During the Austral winter (June to September) there are strong winds that blow up to Tahiti from the southwest, then the south eventually becoming the kinder, gentler southeast trade winds. We saw on our grib files that there would be 20 to 25 knot winds from the southeast but thanks to Francois, a live-aboard here off of Marina Taina, we now know that the mara'amu winds funnel up this side of the island, between our anchorage and Moorea, and when the gribs say 25 to 30, the locals expect 40 to 60 knots! Oh, and these can last up to eight days! Right now the gribs are calling for four days.... So! That got our attention (and everyone else's in the anchorage) and for the past 48 hours everyone has been letting out more anchor chain, reanchoring, jockeying for position, lashing down canvas and, of course, provisioning with lots of good food because it's not going to be a good idea (or not even possible without getting really wet) to leave the boat! The winds hit us about 2:00 this afternoon and we spent the afternoon in the cockpit (as did everyone) watching boats drag anchor, lose things overboard, decide in high winds to pull their dinghies up on board and of course to making sure that we didn't drag anchor ourselves! It felt like a hurricane watch except that so far (gracias a dios) we haven't seen any winds higher than 30 knots, the wind waves here in the lagoon haven't been too bouncy and the rain squalls that have come through have showered us with more rainbows than rain! What is a bit disconcerting though, is to watch the waves crash against the reef at the lagoon edge because they are huge! There are twelve to sixteen foot seas out there!
It's a bit of a shock to be back in a big city again after being is such remote areas for the past couple of months! I told Neal that I didn't think we should attempt to cross any busy streets on our first outing past the marina gates! It's bumper to bumper traffic and everyone is talking on their cell phone! Of the 230,000 people that live in French Polynesia, over half of them live in Papeete- and everyone drives! We walked to a super store and the choices of goods was overwhelming! We just stood there star-struck (feeling very inept) and stared at aisles of French cheeses, pates, meats and fruits and vegetables! Of course, then you have to figure out the grocery store routine so that you don't get up to the cash register and get sent back to fruit department because you didn't get the apples weighed and priced in the fruit section or so you remember to bring your own bags because the stores do not provide ANY bags for groceries and you have to end up putting your checked out goods back in the shopping cart one by one, pushing the shopping cart back to the marina and unloading your goods into the dinghy.... one by one....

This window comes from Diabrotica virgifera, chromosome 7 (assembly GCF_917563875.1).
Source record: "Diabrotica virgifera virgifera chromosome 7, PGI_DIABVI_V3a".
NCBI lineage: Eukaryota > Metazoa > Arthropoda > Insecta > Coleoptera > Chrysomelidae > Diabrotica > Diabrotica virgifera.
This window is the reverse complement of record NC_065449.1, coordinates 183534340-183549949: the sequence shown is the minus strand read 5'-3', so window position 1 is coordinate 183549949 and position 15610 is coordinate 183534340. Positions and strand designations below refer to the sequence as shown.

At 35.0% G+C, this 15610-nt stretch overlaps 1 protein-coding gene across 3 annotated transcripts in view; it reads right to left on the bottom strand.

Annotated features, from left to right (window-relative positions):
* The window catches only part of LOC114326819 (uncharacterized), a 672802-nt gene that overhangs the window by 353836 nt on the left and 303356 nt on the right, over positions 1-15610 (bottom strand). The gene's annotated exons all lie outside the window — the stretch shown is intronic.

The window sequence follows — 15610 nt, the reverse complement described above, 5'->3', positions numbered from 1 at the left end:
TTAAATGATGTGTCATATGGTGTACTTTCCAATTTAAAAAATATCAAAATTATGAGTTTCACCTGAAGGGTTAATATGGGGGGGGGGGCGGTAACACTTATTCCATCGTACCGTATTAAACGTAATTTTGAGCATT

OK- the wind is down to 20 knots and I just checked and we have still not dragged anchor! I can barely make out the outline of Moorea against the darkening sky and I can hear the roar of the breakers on the reef! It is amazingly beautiful here! Tahiti is a velvety green island whose peaks are typically shrouded in clouds. The ocean is a royal blue and the water near the reefs, an aqua blue. Coconut palm trees line the shore and the people are gorgeous! I can smell flowers from the boat! Very exotic! We have only been into the center of Papeete once since we arrived because we have been busy! I can't remember right now what we have been so busy doing .... but something like LOTS of laundry, provisioning and a couple of boat projects that needed immediate attention! Then we had to prepare for this mara'amu and today we couldn't leave the boat! Corie, on the other hand, has gone surfing for the past three days and has already driven around the entire island by car with her surf buddies! But when Corie surfs, everybody is happy and this is really the first time she has been able to surf since Mexico! After the mara'amu passes, there is the island to explore, music to be heard, dancing to be seen, waterfalls to be hiked and lots of wonderful French and Asian food to try! In the meantime it's my anchor watch so I better go check our position!
R of Rutea
At 6/5/2011 5:41 AM (utc) Rutea's position was 17°34.81'S 149°37.14'W
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